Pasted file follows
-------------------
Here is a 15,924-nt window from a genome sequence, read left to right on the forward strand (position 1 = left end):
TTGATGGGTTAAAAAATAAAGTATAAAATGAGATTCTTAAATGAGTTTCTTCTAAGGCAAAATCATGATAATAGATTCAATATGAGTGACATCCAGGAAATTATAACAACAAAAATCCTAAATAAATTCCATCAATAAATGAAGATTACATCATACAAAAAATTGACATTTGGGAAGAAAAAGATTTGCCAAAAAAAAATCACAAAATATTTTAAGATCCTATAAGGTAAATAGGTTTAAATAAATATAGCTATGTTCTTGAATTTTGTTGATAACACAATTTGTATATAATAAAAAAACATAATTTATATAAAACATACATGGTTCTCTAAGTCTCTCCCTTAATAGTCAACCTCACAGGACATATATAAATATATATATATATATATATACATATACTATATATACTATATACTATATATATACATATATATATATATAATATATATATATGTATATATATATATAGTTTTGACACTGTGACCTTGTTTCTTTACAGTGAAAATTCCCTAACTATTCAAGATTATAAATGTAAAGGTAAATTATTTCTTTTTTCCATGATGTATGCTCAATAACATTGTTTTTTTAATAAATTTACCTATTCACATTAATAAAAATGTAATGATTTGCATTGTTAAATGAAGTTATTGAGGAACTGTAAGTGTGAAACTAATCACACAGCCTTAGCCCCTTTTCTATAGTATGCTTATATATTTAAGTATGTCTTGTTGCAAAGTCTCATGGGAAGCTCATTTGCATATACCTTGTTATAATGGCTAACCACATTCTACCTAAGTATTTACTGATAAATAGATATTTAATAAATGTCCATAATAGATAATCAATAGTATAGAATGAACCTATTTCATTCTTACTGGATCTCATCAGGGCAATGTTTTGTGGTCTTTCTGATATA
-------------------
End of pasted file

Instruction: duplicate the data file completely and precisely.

Here is a 15,924-nt window from a genome sequence, read left to right on the forward strand (position 1 = left end):
TTGATGGGTTAAAAAATAAAGTATAAAATGAGATTCTTAAATGAGTTTCTTCTAAGGCAAAATCATGATAATAGATTCAATATGAGTGACATCCAGGAAATTATAACAACAAAAATCCTAAATAAATTCCATCAATAAATGAAGATTACATCATACAAAAAATTGACATTTGGGAAGAAAAAGATTTGCCAAAAAAAAATCACAAAATATTTTAAGATCCTATAAGGTAAATAGGTTTAAATAAATATAGCTATGTTCTTGAATTTTGTTGATAACACAATTTGTATATAATAAAAAAACATAATTTATATAAAACATACATGGTTCTCTAAGTCTCTCCCTTAATAGTCAACCTCACAGGACATATATAAATATATATATATATATATATACATATACTATATATACTATATACTATATATATACATATATATATATATAATATATATATATGTATATATATATATAGTTTTGACACTGTGACCTTGTTTCTTTACAGTGAAAATTCCCTAACTATTCAAGATTATAAATGTAAAGGTAAATTATTTCTTTTTTCCATGATGTATGCTCAATAACATTGTTTTTTTAATAAATTTACCTATTCACATTAATAAAAATGTAATGATTTGCATTGTTAAATGAAGTTATTGAGGAACTGTAAGTGTGAAACTAATCACACAGCCTTAGCCCCTTTTCTATAGTATGCTTATATATTTAAGTATGTCTTGTTGCAAAGTCTCATGGGAAGCTCATTTGCATATACCTTGTTATAATGGCTAACCACATTCTACCTAAGTATTTACTGATAAATAGATATTTAATAAATGTCCATAATAGATAATCAATAGTATAGAATGAACCTATTTCATTCTTACTGGATCTCATCAGGGCAATGTTTTGTGGTCTTTCTGATATA